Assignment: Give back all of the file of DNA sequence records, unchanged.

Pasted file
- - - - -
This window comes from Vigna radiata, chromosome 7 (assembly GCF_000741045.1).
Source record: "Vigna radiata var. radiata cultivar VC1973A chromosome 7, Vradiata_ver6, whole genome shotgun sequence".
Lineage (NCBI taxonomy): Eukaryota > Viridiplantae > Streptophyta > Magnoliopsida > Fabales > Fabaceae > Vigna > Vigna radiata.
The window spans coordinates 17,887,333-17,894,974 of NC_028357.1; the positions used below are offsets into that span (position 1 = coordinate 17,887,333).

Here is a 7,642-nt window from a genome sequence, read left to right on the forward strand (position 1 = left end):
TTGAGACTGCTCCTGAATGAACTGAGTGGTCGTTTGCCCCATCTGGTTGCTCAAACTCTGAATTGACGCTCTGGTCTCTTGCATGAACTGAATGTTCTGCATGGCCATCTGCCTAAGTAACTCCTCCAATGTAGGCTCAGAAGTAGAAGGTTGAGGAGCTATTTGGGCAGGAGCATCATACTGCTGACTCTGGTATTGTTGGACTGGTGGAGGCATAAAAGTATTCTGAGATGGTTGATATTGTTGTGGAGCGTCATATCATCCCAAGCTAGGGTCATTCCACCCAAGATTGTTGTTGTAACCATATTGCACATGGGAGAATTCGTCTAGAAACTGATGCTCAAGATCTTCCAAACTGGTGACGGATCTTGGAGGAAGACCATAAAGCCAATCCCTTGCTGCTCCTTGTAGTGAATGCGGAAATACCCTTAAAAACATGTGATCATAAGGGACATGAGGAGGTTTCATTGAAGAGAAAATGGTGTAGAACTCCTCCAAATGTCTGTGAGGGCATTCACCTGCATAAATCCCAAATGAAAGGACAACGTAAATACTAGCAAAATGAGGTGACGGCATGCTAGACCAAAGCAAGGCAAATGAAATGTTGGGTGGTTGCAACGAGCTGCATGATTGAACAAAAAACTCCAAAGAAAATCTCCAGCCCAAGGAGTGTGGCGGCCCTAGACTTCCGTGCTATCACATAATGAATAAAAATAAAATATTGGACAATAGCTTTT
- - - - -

This window comes from Vigna radiata, chromosome 7 (assembly GCF_000741045.1).
Source record: "Vigna radiata var. radiata cultivar VC1973A chromosome 7, Vradiata_ver6, whole genome shotgun sequence".
Lineage (NCBI taxonomy): Eukaryota > Viridiplantae > Streptophyta > Magnoliopsida > Fabales > Fabaceae > Vigna > Vigna radiata.
The window spans coordinates 17,887,333-17,894,974 of NC_028357.1; the positions used below are offsets into that span (position 1 = coordinate 17,887,333).

Here is a 7,642-nt window from a genome sequence, read left to right on the forward strand (position 1 = left end):
TTGAGACTGCTCCTGAATGAACTGAGTGGTCGTTTGCCCCATCTGGTTGCTCAAACTCTGAATTGACGCTCTGGTCTCTTGCATGAACTGAATGTTCTGCATGGCCATCTGCCTAAGTAACTCCTCCAATGTAGGCTCAGAAGTAGAAGGTTGAGGAGCTATTTGGGCAGGAGCATCATACTGCTGACTCTGGTATTGTTGGACTGGTGGAGGCATAAAAGTATTCTGAGATGGTTGATATTGTTGTGGAGCGTCATATCATCCCAAGCTAGGGTCATTCCACCCAAGATTGTTGTTGTAACCATATTGCACATGGGAGAATTCGTCTAGAAACTGATGCTCAAGATCTTCCAAACTGGTGACGGATCTTGGAGGAAGACCATAAAGCCAATCCCTTGCTGCTCCTTGTAGTGAATGCGGAAATACCCTTAAAAACATGTGATCATAAGGGACATGAGGAGGTTTCATTGAAGAGAAAATGGTGTAGAACTCCTCCAAATGTCTGTGAGGGCATTCACCTGCATAAATCCCAAATGAAAGGACAACGTAAATACTAGCAAAATGAGGTGACGGCATGCTAGACCAAAGCAAGGCAAATGAAATGTTGGGTGGTTGCAACGAGCTGCATGATTGAACAAAAAACTCCAAAGAAAATCTCCAGCCCAAGGAGTGTGGCGGCCCTAGACTTCCGTGCTATCACATAATGAATAAAAATAAAATATTGGACAATAGCTTTT